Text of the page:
"Correspondence, 1910", Item 008
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[letterhead] Equal Suffrage League of Virginia President, Lila Meade Valentine, Richmond, VA First Vice-President, Mrs. Charles V. Meredith Second Vice-President, Miss Mary Johnston Third Vice-President, Miss Ellen Glasgow Treasurer, Mrs. E.G. Kidd Recording Secretary Mrs. G.M. Smithdeal Corresponding Secretary, Mrs. Alice M. Tyler State Headquarters, 800 East Broad Street, Richmond, VA
Since the establishment of new headquarters for the Equal Suffrage League of Virginia, at #800 East Broad Street, Richmond, Virginia, an active campaign that will extend through the approaching winter, has been entered upon by the League. This campaign aims to effect State wide organization, consequently, the first annual Suffrage Convention will be held in Richmond, December 1, 1911. At the convention there will be full representation from branch leagues established at Norfolk, Lynchburg, Williamsburg and other points throughout the State, a full discussion of public questions of interest and importance and the relations of these questions to the welfare and future development of women.
A bill, asking the legislature of Virginia to amend the State Constitution so as to grant women the right to vote, will be introduced at the next meeting of the General Assembly, by Hon. Hill Montague of Richmond. It will be approved and furthered by Speaker Richard Evelyn Byrd.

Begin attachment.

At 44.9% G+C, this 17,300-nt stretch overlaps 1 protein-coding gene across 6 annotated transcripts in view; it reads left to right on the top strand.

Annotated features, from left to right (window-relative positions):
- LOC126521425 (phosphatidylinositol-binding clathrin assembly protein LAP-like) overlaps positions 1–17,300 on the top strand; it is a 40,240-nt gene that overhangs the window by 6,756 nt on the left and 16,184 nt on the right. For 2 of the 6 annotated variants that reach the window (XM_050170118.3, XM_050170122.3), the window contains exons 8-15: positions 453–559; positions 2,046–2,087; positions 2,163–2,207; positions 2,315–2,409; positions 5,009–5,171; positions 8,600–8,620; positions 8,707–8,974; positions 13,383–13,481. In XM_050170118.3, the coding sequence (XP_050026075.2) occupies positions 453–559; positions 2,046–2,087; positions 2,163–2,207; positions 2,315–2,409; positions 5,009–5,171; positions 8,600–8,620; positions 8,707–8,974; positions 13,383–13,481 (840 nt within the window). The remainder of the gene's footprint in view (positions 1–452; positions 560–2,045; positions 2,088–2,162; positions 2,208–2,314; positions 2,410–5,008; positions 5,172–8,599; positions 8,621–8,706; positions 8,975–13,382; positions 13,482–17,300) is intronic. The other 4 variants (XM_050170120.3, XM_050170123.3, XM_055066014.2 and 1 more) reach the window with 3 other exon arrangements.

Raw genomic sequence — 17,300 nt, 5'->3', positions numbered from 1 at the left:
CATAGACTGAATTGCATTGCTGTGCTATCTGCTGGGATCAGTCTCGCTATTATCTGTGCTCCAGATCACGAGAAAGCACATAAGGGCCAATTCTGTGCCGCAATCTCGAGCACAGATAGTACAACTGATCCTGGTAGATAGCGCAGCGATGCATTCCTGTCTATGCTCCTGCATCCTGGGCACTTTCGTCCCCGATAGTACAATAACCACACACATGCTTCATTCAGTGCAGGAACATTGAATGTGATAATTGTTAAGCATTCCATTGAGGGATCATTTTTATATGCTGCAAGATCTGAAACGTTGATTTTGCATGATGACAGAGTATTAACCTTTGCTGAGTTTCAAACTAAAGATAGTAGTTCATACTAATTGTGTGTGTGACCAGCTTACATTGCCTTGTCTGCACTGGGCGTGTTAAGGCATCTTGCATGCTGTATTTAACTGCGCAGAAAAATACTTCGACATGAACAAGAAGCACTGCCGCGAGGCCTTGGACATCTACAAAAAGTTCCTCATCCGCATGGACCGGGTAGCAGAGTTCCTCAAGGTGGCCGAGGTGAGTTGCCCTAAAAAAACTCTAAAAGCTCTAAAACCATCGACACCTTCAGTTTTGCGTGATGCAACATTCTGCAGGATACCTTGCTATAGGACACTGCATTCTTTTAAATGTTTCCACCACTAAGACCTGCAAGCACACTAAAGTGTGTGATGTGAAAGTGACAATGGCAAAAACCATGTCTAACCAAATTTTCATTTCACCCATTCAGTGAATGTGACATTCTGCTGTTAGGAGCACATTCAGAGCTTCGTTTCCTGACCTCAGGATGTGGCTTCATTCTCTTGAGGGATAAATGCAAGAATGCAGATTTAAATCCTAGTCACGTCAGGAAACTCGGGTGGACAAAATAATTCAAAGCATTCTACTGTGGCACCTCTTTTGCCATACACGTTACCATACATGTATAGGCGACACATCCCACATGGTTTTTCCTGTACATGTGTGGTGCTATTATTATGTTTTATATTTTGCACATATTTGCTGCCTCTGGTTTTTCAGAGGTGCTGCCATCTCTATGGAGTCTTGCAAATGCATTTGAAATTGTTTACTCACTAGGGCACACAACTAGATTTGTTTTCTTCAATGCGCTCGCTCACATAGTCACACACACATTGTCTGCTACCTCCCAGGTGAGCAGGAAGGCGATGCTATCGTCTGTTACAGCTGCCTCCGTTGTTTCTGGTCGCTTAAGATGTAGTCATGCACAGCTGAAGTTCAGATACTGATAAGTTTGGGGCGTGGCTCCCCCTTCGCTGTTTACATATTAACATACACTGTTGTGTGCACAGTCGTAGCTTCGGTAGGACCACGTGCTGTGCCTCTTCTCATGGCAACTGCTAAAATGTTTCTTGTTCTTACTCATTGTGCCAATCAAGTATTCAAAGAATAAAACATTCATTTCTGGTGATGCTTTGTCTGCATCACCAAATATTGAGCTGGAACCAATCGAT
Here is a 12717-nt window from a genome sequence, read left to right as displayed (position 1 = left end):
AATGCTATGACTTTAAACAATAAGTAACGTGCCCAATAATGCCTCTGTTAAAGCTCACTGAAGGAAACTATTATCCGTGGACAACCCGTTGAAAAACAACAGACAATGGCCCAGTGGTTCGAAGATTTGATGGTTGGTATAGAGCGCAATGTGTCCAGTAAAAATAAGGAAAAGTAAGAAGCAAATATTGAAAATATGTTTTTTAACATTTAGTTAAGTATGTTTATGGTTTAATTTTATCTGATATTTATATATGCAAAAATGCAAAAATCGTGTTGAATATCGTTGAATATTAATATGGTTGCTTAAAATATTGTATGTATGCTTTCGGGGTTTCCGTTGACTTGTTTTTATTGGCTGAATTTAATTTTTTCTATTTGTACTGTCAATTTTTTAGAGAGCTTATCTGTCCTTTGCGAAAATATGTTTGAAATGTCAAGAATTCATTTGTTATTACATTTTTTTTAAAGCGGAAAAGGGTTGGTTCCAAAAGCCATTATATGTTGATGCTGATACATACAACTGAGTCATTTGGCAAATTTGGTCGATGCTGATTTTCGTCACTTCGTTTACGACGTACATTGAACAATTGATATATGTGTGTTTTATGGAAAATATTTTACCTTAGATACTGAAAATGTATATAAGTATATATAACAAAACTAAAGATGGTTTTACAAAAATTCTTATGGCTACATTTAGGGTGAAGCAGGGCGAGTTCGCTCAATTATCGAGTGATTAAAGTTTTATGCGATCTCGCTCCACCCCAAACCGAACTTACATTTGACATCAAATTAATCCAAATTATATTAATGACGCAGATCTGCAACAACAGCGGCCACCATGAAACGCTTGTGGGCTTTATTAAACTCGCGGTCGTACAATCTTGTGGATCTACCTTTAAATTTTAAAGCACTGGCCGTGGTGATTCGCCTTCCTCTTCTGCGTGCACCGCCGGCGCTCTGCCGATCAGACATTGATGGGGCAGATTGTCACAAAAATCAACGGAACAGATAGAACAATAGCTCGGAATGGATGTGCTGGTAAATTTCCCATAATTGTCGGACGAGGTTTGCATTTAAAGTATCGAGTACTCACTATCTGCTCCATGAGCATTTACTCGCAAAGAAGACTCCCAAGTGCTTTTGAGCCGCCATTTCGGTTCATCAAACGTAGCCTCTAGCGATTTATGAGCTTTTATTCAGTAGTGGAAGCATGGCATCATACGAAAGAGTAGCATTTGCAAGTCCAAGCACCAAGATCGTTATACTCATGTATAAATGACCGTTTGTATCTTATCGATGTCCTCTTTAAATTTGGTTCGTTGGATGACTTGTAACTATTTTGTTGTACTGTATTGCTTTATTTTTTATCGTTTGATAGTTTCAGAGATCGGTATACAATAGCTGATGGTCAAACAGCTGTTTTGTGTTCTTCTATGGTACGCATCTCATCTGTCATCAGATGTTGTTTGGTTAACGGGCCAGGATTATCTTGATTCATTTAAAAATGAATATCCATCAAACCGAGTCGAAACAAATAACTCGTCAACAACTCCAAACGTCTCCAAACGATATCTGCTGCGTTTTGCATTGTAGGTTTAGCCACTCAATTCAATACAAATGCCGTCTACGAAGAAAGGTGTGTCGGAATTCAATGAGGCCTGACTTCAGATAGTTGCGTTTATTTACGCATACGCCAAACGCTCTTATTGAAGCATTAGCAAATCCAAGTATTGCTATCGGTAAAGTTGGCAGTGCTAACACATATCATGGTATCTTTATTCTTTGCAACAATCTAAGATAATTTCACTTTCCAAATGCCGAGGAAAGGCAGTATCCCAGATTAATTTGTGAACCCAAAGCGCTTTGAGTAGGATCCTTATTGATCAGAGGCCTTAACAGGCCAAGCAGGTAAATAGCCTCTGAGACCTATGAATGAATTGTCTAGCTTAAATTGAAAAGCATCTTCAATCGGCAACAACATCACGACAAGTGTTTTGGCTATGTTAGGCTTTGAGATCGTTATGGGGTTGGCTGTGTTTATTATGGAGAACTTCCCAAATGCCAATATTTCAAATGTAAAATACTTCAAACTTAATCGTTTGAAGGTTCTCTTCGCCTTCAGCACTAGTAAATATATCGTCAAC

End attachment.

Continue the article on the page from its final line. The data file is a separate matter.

Supporting and encouraging the women in their work is a Men's League for Women's Suffrage, recently organized in Richmond, with a membership of fully fifty thoughtful and representative citizens on its roll; with Dr. Roy K. Flannagan as its president, Dr. Douglas S. Freeman, Dr. J.T. Mastin, Hon. Wyndham Meredith and Mr. B.B. Valentine among its strongly avowed supporters.
The League has recently indorsed [sic] the movement made by the elementary teachers of the Richmond Public Schools to secure increased pay. It is joining hands with all organizations that have for their object the legal, industrial and moral advancement of humanity. It has received the indorsement [sic] of the State Federation of Labor, the Farmers' Cooperation and Educational Alliance and many other important bodies.
Through space granted in the columns of the Virginia papers it has the additional hope of presenting its work and purpose fairly to men and women of the Commonwealth who make together - the people - recognized as a just and impartial tribunal for the decision of momentous issues.